Top 10 Coolest Cars

Sell Or Trade Vehicles Online Summer Battery Care Protecting Children Be Mindful Of Motorcycles Fueling Good Contest Shock Strut Options Electric Cars

The Top 10 Coolest Low-Cost Cars

(NAPSI)—In any economy, consumers like to drive a bargain, especially when shopping for a new car. An inexpensive new vehicle, however, may not provide everything a driver wants and needs. Fortunately, you may not have to sacrifice features, technology or even street cred, if you consider a select few cars that are reasonably priced, as well as engaging and enjoyable to drive.

To help, Kelley Blue Book’s compiled a list of cool cars that also are affordable for drivers on a budget.

The experts at had two criteria for each car named on the popular annual list—fun-to-drive and fun-to-own. Once passing the decidedly subjective “cool factor” test, each car also was judged on the same criteria many consumers use: safety, fuel economy, interior size, comfort and technology.

“There are great deals to be had on many new cars under $18,000 but only a handful of them really possess that cool, difficult-to-describe ‘it’ factor,” said Jack R. Nerad, executive editorial director and executive market analyst for Kelley Blue Book’s “In ranking our top picks this year, the 2012 Fiat 500 took the top prize as our No. 1 choice.”

Top 10 Coolest New Cars Under $18,000

10: 2011 Hyundai Elantra

9: 2011 Nissan Cube

8: 2011 Volkswagen Jetta

7: 2012 Ford Focus

6: 2012 Honda Civic

5: 2011 Kia Forte Koup

4: 2011 Honda Fit

3: 2011 Ford Fiesta

2: 2011 Mazda3

1: 2012 Fiat 500

Each car is available for $18,000 or less, based on actual new-vehicle transactions updated weekly for changing market conditions.

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New Ways To Sell Or Trade A Vehicle Online

(NAPSI)—With the auto industry on the upswing, Americans are buying new cars again. The National Automobile Dealers Association estimates new car sales to reach 12.9 million in 2011, an increase of nearly 12 percent over 2010. Rising gas prices may also spur folks to look for a newer, more fuel-efficient car. According to a recent survey, 53 percent of car shoppers said they would consider a more fuel-efficient car than the one they are currently driving. But before slipping into that new ride, most drivers need to unload an existing vehicle.

Fortunately, with today’s technologies and new resources, disposing of a car is easier than ever. No longer is it necessary to put a sign in the car window and hope for the best. From online tools to get your car the most exposure to instant price quotes taking the mystery out of the trade-in process, new options for selling a car help drivers get the best price with the least hassle.

Experts at offer six tips on how to prepare that old car for sale or trade-in to make room for a new one:

1. Do online research before posting an ad to understand the market and determine a reasonable sale price for the car in its current condition.

2. Get the car professionally cleaned before posting it for sale or visiting a dealer and fix easy items such as broken tail lights, chipped paint or small dents. These won’t cost you a lot and if the car doesn’t look clean and well maintained, buyers will wonder what bigger surprises might be under the hood.

3. Once the car is presentation-ready, include multiple photos in an online ad. Get exterior and interior shots, plus detail shots like tires, stereo, sunroof—whatever makes the car special. Create a virtual walk-around for the people viewing the ad, so they’ll want to see the car in person.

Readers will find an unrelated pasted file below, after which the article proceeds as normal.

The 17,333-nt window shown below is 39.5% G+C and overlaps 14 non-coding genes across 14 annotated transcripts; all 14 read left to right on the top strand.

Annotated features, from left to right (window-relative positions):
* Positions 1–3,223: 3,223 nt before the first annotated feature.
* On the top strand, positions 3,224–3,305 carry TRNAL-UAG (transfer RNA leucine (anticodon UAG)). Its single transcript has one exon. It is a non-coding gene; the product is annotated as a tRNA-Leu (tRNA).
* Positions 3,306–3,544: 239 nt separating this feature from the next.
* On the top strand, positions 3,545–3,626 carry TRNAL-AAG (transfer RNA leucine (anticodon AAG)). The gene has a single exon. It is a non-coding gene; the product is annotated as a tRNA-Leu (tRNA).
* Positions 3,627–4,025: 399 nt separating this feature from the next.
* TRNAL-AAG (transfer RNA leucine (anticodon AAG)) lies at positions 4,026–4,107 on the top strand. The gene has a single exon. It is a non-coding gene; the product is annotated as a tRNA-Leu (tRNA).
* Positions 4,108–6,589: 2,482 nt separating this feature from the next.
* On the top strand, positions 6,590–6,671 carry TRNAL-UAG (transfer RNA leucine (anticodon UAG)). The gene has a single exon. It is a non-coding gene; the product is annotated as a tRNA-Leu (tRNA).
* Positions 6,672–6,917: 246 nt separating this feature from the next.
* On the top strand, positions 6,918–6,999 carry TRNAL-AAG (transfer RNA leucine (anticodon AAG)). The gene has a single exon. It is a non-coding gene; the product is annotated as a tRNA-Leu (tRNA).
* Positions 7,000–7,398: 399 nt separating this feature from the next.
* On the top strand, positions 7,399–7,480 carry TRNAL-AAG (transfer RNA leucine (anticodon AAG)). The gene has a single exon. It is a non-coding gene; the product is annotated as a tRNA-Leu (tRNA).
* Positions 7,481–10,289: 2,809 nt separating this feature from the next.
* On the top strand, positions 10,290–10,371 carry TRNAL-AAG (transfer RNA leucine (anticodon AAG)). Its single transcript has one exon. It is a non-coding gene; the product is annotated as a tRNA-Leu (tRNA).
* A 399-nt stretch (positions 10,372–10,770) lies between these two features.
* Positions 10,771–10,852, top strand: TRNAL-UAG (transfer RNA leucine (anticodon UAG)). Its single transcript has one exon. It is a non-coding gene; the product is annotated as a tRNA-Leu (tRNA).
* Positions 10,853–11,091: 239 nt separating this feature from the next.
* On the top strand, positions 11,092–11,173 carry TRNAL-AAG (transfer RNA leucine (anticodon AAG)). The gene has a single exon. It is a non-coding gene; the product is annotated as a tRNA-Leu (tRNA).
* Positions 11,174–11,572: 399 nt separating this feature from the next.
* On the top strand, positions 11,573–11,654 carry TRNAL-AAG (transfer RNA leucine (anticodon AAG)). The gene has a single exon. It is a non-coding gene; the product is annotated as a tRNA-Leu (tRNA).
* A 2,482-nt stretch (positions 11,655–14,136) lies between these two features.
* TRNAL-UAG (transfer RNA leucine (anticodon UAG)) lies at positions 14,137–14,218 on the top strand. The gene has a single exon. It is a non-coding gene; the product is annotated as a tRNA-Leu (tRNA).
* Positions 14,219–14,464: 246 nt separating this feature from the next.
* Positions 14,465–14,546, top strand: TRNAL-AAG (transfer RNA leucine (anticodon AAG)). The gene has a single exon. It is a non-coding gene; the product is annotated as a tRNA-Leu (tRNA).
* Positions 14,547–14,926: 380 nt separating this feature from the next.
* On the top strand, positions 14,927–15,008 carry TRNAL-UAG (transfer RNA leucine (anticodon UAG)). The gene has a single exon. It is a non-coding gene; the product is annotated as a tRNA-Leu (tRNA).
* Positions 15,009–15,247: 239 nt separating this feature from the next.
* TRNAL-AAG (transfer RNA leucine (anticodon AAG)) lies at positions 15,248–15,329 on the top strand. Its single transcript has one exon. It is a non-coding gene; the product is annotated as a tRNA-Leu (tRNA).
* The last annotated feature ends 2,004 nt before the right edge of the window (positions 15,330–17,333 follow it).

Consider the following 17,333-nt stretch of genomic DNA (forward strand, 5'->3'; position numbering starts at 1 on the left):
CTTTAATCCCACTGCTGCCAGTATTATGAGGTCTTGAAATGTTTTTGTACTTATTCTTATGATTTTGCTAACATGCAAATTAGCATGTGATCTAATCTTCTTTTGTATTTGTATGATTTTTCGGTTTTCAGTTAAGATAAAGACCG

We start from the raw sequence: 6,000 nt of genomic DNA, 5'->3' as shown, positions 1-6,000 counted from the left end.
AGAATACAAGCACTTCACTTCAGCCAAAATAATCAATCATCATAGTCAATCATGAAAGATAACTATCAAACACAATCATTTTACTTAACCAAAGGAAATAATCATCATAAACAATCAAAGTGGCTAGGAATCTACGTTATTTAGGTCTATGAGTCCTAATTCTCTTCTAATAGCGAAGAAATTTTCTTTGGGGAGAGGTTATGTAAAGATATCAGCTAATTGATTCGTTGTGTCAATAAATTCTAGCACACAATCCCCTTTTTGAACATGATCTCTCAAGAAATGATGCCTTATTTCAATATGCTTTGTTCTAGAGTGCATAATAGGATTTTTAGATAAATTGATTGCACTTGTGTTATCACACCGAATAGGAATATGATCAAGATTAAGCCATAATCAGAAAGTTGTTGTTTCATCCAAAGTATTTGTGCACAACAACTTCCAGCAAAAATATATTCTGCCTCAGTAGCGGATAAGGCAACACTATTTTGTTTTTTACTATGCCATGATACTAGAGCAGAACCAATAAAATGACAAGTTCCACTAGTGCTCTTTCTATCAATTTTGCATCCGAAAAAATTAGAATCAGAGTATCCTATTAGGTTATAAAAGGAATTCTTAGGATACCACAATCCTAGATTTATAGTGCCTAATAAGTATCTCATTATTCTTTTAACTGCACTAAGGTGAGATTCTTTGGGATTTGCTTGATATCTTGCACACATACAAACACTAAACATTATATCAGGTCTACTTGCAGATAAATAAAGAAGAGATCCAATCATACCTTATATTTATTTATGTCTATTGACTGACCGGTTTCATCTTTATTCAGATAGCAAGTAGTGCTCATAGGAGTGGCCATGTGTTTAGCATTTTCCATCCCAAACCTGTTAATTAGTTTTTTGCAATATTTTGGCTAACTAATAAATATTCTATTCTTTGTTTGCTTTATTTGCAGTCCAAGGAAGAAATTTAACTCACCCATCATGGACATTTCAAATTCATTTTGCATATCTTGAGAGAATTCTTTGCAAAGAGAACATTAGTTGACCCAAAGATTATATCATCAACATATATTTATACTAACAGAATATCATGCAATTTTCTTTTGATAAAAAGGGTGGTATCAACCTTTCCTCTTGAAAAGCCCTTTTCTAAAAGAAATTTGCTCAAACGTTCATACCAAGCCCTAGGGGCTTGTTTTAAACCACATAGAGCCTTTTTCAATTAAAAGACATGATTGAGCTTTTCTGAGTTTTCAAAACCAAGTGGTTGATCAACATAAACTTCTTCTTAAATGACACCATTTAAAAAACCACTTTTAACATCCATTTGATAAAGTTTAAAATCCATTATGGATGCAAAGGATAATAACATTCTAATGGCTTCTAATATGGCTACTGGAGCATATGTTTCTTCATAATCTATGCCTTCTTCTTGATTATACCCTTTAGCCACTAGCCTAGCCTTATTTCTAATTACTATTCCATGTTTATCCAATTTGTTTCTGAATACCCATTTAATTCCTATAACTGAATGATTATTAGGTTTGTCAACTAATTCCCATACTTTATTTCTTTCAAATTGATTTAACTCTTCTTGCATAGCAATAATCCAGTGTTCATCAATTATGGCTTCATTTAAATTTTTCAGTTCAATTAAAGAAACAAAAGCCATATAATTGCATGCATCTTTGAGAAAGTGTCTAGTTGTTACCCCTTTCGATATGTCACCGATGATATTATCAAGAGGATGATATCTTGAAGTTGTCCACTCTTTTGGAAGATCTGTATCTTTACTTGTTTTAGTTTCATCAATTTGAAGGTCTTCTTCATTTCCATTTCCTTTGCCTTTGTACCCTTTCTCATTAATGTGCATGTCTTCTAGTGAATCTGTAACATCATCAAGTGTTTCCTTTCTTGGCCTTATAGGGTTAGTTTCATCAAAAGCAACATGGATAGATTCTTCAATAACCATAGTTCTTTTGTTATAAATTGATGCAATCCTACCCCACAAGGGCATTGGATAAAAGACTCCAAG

4. Write a descriptive listing. The mileage, model and color are givens but highlight what makes your car stand out. Does it have a great stereo system? Were the tires just replaced? Does it have ample cargo room? Emphasizing these features will separate the vehicle from competition.

5. Use’s new Trade-In Marketplace service to take the guesswork and hassle out of the trade-in process. Entering the vehicle’s information at will result in an instant value that can be redeemed at a participating dealer for trade-in or cash.

6. To dispose of a used car quickly, consider donating it to charity. A quick online search will turn up charities that take car donations. This provides the person donating the car a tax deduction, but be sure to research prices for similar cars and take an appropriate tax deduction to avoid tangles with the IRS.

For more information and tips about disposing of any car fast, check out’s “Sell Your Car” center.

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Hot Tips For Summer Battery Cares

(NAPSI)—More automobile batteries fail in the summer heat than in the winter cold. Summer conditions cause more stress on a battery than frigid winter temperatures. The Farmers’ Almanac anticipates widespread extreme heat and humidity for the latter days of summer 2011, with about two-thirds of the country experiencing above-normal summer temperatures. This summer, Interstate Batteries encourages motorists to protect and care for that part of the vehicle a driver depends on most every day.

Extreme heat affects the corrosion factor within a battery. Battery temperatures under the hood of an automobile can reach 175 degrees to 200 degrees in extreme conditions. This is why it is important for motorists to take necessary precautions of having their vehicle battery checked on a regular basis.

Gale Kimbrough, Interstate Batteries’ hot weather expert, has some helpful guidelines to follow when caring for the automobile battery:

1. Wear protective eyewear, remove all jewelry and wear long sleeves to protect the skin from an explosion of battery acid.

2. Inspect the battery case for signs of extreme bulging, cracking or leaking. If so, it’s time to replace it.

3. Clean up the connections by removing any corrosion, lead oxidation, paint or rust from the top of the battery with a scouring pad or brass brush. Be sure to brush the corrosion away from the body.

4. If the battery has removable filler caps, open the caps and check the water level in each cell.